Zumaya hits 100; better yet, Guzman hits homer

6/12/2008
BY MAUREEN FULTON
BLADE SPORTS WRITER
Joel Zumaya had no trouble finding zip on his fastball, but finding the plate was a different matter last night.
Joel Zumaya had no trouble finding zip on his fastball, but finding the plate was a different matter last night.

Joel Zumaya found 100 mph on the radar gun early in his appearance last night at Fifth Third Field. He had a much more difficult time discovering consistent control.

The Detroit Tigers reliever gave up two runs, one earned, in one-plus innings last night for the Mud Hens. In his second rehabilitation appearance with the Hens, Zumaya threw as many balls as strikes in 34 pitches and had two walks.

"Tonight was just a rough night," Zumaya said. "I couldn't throw strikes. It's something I have to work on."

The Hens beat the Indianapolis Indians 4-3 courtesy of Freddy Guzman's walk-off home run off the right-field foul pole. The victory snapped a four-game losing streak and improved the Hens' record to 39-28.

When Zumaya, the 23-year-old right-hander, entered the game in the seventh the Hens had a 3-0 lead. He gave up a walk and a hit in his first inning but did not allow any runs. He struck out cleanup hitter Ronny Paulino on a pitch that registered 100 mph on the radar gun.

Zumaya hit 100 again on a pitch to the next batter, Steve Pearce, but ended up walking him. When he issued the free pass, Zumaya yelled in frustration.

Mud Hens pitching coach A.J. Sager (49) talks with Joel Zumaya between the seventh and eighth innings last night at Fifth Third Field. Zumaya, in Toledo on a rehab assignment, threw 34 pitches.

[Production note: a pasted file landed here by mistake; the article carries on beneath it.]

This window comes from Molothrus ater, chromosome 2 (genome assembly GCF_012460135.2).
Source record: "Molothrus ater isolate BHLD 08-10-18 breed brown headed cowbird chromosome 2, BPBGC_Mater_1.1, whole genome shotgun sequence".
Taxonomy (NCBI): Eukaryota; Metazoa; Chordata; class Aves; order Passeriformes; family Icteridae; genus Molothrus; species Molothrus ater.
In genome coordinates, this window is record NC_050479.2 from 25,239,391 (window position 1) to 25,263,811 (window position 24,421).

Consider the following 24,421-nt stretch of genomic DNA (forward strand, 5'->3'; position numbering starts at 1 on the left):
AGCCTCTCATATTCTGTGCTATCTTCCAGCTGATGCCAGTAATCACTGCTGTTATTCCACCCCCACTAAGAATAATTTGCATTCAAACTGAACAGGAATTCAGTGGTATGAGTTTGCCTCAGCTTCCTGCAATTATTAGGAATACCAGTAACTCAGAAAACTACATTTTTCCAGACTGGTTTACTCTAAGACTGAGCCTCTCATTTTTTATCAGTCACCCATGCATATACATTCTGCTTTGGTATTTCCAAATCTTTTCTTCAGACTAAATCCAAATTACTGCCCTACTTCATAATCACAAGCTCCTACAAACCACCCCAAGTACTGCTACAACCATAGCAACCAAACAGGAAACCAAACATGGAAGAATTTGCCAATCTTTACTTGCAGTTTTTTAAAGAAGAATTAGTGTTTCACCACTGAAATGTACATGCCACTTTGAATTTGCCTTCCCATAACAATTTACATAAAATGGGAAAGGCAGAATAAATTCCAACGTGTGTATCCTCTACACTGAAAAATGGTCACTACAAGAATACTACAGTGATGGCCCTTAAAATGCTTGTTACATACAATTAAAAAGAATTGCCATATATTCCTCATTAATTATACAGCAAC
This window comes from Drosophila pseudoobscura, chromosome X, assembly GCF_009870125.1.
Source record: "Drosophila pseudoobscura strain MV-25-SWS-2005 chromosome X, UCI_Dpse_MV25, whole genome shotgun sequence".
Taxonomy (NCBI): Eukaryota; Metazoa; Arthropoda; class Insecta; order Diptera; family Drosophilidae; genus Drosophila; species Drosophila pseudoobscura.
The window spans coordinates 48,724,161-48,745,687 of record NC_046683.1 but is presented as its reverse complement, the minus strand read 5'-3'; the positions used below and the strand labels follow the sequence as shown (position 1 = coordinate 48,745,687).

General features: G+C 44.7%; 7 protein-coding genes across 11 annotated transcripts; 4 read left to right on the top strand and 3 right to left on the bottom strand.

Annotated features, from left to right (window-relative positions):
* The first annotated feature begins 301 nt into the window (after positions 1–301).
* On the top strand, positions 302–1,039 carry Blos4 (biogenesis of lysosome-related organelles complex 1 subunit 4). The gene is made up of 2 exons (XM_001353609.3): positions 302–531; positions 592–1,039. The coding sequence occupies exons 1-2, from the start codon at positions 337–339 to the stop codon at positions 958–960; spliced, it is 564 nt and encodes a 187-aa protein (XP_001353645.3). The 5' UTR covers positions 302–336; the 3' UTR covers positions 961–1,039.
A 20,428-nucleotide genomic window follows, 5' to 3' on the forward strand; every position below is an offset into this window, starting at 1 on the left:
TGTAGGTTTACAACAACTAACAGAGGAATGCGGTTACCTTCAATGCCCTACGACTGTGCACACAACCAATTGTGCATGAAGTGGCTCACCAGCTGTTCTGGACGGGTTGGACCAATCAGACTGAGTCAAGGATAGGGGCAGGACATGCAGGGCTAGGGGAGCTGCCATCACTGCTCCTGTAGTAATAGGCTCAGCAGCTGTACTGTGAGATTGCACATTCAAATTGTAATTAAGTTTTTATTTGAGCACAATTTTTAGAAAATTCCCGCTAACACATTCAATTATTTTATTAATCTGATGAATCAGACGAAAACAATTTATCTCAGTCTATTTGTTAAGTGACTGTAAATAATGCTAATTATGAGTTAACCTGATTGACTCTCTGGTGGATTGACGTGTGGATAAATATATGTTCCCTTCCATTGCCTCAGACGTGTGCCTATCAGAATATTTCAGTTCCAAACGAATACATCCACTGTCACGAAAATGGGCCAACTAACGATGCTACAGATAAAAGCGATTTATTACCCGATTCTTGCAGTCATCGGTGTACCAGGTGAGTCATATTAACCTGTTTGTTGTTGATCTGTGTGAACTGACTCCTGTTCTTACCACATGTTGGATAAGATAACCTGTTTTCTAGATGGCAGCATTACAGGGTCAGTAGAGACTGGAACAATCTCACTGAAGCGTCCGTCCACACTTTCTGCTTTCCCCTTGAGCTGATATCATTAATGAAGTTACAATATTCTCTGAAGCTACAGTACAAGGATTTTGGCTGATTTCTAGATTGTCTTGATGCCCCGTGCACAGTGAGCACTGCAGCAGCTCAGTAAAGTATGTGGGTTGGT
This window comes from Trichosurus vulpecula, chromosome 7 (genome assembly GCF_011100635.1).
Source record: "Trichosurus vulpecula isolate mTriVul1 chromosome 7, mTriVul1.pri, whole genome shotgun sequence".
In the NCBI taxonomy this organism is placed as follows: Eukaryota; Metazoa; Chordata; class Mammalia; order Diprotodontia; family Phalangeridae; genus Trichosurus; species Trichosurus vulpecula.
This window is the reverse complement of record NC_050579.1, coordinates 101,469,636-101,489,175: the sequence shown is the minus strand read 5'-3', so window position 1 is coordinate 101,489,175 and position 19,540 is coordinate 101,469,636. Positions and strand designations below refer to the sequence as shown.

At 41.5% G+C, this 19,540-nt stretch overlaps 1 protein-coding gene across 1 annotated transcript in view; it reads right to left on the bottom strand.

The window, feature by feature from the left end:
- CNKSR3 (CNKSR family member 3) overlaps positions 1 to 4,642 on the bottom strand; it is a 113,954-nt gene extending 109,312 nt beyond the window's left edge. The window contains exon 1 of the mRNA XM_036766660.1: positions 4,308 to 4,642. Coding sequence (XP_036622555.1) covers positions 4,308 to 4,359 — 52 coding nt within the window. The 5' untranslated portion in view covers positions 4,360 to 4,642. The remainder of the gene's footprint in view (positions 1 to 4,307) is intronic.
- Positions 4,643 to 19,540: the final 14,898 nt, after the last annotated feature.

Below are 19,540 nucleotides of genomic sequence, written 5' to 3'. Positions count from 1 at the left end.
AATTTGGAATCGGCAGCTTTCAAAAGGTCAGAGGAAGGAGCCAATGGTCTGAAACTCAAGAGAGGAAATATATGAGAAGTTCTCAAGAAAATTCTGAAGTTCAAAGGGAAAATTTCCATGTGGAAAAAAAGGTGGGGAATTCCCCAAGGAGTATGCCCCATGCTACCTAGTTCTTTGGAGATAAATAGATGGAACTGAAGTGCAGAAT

Mud Hens pitching coach A.J. Sager (49) talks with Joel Zumaya between the seventh and eighth innings last night at Fifth Third Field. Zumaya, in Toledo on a rehab assignment, threw 34 pitches.

"I [pitched 100 mph] a couple times just to show the fans I still have it in me," Zumaya said. "I was pressing too much and trying to make it a little too perfect."

In the eighth, Zumaya failed to record an out after facing three batters. Sandusky native Brian Bixler led off with a weak tapper to the mound, but Zumaya's throw to first was to the right of the bag and Bixler advanced to second.

Matt Kata drove in Bixler with a double to center field. The final batter Zumaya faced, Andrew McCutchen, drew a walk.

"He probably feels like, 'I beat myself,'•" Hens manager Larry Parrish said. "They hear the fans yelling and they want to light up the radar gun. You can't forget you've got to get hitters out."

Earlier last night Tigers manager Jim Leyland told reporters in Detroit that Zumaya possibly could rejoin the team next weekend in San Diego. Zumaya, who is recovering from off-season shoulder surgery, said this outing was not a setback for him.

"My road's been really, really good so far and everybody runs into a bad one," Zumaya said.

The Hens got out to an early lead in front of the crowd of 7,759. With the bases loaded in the second inning, Derek Wathan singled to right to score two runs. Wathan later scored on a passed ball by Paulino.

Hens starting pitcher Chris Lambert was exceptional. Lambert gave up one hit, a leadoff double to Paulino in the second inning, in six innings. He had seven strikeouts and just one walk.


Hens closer Blaine Neal blew his first save of the year in the ninth. Bixler had a two-out RBI single to tie the score.

With two outs in the bottom of the inning, Guzman smacked his second homer of the season to end it.

"It was a fastball, and I was looking for a good pitch to get around on," said Guzman, "to hit a home run."

Before the game, outfielder Timo Perez was placed on the disabled list retroactive to Monday. Perez tore a calf muscle in the Hens' game on Sunday and is expected to miss at least three weeks.

Contact Maureen Fulton at:

mfulton@theblade.com

or 419-724-6160.